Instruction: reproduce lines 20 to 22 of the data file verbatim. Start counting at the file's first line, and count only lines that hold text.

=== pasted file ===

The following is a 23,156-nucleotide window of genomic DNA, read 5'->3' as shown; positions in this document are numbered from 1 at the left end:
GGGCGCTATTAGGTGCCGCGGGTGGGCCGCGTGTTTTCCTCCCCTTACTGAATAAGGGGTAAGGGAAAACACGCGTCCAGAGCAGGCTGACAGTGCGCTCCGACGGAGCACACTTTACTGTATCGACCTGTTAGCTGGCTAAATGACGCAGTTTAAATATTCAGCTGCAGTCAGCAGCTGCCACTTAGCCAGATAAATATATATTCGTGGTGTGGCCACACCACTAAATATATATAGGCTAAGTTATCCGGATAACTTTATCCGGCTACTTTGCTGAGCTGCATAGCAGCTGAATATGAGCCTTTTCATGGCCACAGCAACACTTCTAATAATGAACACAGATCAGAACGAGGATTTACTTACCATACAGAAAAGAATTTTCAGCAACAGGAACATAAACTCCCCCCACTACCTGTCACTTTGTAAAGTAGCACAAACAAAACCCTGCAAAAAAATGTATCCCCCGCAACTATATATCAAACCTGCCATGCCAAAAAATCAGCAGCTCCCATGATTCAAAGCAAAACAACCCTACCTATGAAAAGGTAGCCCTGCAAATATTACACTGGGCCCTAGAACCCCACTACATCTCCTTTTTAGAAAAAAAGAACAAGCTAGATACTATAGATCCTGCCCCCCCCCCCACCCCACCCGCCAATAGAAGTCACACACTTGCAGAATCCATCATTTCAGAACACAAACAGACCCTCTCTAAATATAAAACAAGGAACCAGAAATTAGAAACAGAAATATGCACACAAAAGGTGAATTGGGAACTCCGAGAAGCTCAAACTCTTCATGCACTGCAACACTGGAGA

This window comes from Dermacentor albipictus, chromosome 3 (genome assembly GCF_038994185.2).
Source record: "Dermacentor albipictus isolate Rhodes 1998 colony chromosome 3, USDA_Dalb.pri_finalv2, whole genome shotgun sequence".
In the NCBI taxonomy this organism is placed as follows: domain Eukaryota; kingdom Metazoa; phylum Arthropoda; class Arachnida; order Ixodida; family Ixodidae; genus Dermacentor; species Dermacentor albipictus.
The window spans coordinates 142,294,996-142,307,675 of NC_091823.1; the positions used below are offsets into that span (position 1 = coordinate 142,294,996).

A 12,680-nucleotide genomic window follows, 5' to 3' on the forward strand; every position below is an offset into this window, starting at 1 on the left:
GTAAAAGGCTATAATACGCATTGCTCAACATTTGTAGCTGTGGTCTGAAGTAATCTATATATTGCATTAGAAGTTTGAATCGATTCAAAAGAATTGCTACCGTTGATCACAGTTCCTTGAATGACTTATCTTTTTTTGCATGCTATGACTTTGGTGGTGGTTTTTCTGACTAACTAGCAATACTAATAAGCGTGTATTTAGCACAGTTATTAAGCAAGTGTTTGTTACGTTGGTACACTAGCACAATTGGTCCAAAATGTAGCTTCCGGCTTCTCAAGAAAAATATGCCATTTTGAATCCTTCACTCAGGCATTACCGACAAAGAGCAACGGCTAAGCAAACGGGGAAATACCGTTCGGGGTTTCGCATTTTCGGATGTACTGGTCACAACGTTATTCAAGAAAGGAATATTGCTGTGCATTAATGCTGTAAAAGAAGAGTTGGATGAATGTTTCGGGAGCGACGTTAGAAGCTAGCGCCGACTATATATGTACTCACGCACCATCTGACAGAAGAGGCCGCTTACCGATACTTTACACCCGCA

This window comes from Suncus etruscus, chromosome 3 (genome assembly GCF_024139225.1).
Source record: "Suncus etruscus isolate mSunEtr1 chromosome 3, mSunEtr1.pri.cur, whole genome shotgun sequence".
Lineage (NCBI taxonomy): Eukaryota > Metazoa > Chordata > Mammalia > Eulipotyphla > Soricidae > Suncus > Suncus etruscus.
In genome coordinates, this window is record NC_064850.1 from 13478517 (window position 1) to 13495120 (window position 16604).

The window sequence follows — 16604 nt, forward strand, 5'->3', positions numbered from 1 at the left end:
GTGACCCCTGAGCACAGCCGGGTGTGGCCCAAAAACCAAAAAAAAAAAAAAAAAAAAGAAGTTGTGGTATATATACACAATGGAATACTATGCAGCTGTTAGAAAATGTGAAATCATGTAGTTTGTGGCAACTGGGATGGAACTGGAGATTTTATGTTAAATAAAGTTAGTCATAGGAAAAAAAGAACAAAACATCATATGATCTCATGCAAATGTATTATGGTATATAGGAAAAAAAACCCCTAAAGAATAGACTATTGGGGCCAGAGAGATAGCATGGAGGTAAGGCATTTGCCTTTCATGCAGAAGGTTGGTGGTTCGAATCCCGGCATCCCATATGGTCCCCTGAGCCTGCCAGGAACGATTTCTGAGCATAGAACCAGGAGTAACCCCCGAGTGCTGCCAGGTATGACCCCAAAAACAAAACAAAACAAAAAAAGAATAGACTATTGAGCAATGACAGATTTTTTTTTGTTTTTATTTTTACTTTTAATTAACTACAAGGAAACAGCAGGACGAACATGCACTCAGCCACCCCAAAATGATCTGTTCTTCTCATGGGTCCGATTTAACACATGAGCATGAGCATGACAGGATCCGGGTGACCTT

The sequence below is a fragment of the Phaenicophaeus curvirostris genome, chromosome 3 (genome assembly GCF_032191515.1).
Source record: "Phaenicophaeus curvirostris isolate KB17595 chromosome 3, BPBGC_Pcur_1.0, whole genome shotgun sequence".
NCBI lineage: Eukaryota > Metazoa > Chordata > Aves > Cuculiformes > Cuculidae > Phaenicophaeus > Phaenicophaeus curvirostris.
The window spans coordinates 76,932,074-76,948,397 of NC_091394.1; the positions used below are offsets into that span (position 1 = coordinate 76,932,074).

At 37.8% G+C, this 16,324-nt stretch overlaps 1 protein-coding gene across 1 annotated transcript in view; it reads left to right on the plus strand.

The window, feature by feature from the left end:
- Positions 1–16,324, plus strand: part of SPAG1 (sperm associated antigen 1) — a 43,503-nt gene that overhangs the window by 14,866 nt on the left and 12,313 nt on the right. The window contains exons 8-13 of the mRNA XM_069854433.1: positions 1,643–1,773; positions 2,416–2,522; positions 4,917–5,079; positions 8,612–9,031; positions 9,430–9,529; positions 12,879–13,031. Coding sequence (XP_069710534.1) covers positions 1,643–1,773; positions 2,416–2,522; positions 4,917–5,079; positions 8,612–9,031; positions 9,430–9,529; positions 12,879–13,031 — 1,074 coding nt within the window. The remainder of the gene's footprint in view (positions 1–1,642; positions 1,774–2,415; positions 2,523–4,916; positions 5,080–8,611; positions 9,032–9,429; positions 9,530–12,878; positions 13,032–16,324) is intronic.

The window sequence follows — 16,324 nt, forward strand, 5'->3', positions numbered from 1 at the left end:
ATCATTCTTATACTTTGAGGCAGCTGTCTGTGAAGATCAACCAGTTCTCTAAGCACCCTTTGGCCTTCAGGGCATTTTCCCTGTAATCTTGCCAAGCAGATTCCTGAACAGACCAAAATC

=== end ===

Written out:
The window, feature by feature from the left end:
- Positions 1–16,324, plus strand: part of SPAG1 (sperm associated antigen 1) — a 43,503-nt gene that overhangs the window by 14,866 nt on the left and 12,313 nt on the right. The window contains exons 8-13 of the mRNA XM_069854433.1: positions 1,643–1,773; positions 2,416–2,522; positions 4,917–5,079; positions 8,612–9,031; positions 9,430–9,529; positions 12,879–13,031. Coding sequence (XP_069710534.1) covers positions 1,643–1,773; positions 2,416–2,522; positions 4,917–5,079; positions 8,612–9,031; positions 9,430–9,529; positions 12,879–13,031 — 1,074 coding nt within the window. The remainder of the gene's footprint in view (positions 1–1,642; positions 1,774–2,415; positions 2,523–4,916; positions 5,080–8,611; positions 9,032–9,429; positions 9,530–12,878; positions 13,032–16,324) is intronic.

The window sequence follows — 16,324 nt, forward strand, 5'->3', positions numbered from 1 at the left end: